./app/code/core/Mage/GoogleCheckout/etc/wsi.xml
./app/code/core/Mage/Sales/etc/wsi.xml
./app/code/core/Mage/Tag/etc/wsi.xml

Object Orienteering

Although this works, this second use of a global conditional clause seems more foreign than the first. It’s not that having the api/wsdl_config load different files based on context it wrong, but code in the adapter to trigger this mode would seem more natural. In general, the deeper down a call stack, the less you should be relying on global state.

Also, consider the following comment clause that’s used in both conditional branches

#File: app/code/core/Mage/Api/Model/Wsdl/Config.php
/**
 * Exclude Mage_Api wsdl xml file because it used for previous version
 * of API wsdl declaration
 */

This makes sense for the wsdl.xml loading branch since (as previously discussed) the Mage_Api module’s wsdl.xml needs to be skipped for the V2 API. However, this comment makes no sense for the wsi.xml file.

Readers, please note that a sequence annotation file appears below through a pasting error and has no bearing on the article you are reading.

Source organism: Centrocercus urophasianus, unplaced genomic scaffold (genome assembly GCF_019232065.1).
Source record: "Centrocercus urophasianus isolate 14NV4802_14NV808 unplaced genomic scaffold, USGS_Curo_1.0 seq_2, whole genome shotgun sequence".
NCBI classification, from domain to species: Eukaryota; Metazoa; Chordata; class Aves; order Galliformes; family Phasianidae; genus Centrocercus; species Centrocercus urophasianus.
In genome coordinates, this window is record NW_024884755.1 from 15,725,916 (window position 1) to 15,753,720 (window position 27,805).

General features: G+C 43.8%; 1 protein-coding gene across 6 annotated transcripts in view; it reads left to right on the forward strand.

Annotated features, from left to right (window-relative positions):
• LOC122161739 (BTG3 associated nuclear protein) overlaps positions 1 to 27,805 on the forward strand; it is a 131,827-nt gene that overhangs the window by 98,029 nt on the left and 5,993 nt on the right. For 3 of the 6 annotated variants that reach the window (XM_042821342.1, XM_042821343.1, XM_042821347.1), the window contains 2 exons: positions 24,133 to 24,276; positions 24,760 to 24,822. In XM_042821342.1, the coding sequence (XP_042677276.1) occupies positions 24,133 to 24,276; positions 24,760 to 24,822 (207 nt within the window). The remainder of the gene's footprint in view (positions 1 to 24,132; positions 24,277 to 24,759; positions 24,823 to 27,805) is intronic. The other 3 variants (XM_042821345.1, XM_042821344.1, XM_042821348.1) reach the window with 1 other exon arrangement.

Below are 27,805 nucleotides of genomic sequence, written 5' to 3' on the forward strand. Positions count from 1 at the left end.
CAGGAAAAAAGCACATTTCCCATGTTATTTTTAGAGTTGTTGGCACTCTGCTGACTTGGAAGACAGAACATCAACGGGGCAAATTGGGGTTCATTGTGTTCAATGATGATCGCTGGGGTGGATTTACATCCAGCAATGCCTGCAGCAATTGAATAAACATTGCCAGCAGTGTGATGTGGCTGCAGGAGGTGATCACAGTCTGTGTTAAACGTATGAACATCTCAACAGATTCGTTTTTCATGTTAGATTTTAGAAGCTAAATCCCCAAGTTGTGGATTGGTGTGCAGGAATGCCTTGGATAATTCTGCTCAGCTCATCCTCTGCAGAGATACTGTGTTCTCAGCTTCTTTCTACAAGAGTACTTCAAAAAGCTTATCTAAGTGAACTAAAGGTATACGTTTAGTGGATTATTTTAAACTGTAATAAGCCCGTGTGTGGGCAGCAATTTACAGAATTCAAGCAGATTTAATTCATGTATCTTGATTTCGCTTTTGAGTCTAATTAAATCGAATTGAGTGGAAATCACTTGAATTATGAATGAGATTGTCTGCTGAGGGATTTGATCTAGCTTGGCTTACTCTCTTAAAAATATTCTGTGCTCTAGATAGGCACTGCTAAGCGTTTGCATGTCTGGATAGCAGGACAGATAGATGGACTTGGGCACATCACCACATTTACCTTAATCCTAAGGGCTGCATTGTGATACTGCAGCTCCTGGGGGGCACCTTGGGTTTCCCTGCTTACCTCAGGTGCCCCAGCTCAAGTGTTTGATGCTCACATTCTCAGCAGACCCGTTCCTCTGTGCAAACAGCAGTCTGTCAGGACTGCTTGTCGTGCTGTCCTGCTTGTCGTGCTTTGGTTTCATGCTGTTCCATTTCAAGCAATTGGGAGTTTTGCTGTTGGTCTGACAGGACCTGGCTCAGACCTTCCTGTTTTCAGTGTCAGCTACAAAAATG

All this points towards a more junior (or overworked senior) developer copying and pasting old code without understanding the old patterns. We’ll be talking more about this taboo subject in our next article on the new REST API, but for now just keep in mind the WS-I implementation may not fit in neatly with the API patterns we’ve been discussing so far.

WS-I Handler

Fortunately, the SOAP handling pattern is still intact. If we take a look at the handler class

#File: app/code/core/Mage/Api/Model/Server/Wsi/Handler.php

class Mage_Api_Model_Server_WSI_Handler extends Mage_Api_Model_Server_Handler_Abstract
{
    protected $_resourceSuffix = '_v2';    
    public function __call ($function, $args)
    {
        //...
    }
    //...
}

we see the same __call pattern used for the V2 handler. The main differences here are the handling of parameters and return values

#File: app/code/core/Mage/Api/Model/Server/Wsi/Handler.php
public function __call ($function, $args)
{
    $args = $args[0];

    /** @var Mage_Api_Helper_Data */
    $helper = Mage::helper('api/data');

    $helper->wsiArrayUnpacker($args);
    $args = get_object_vars($args);

    //...

    $res = $this->call($sessionId, $apiKey, $args);

    $obj = $helper->wsiArrayPacker($res);
    $stdObj = new stdClass();
    $stdObj->result = $obj;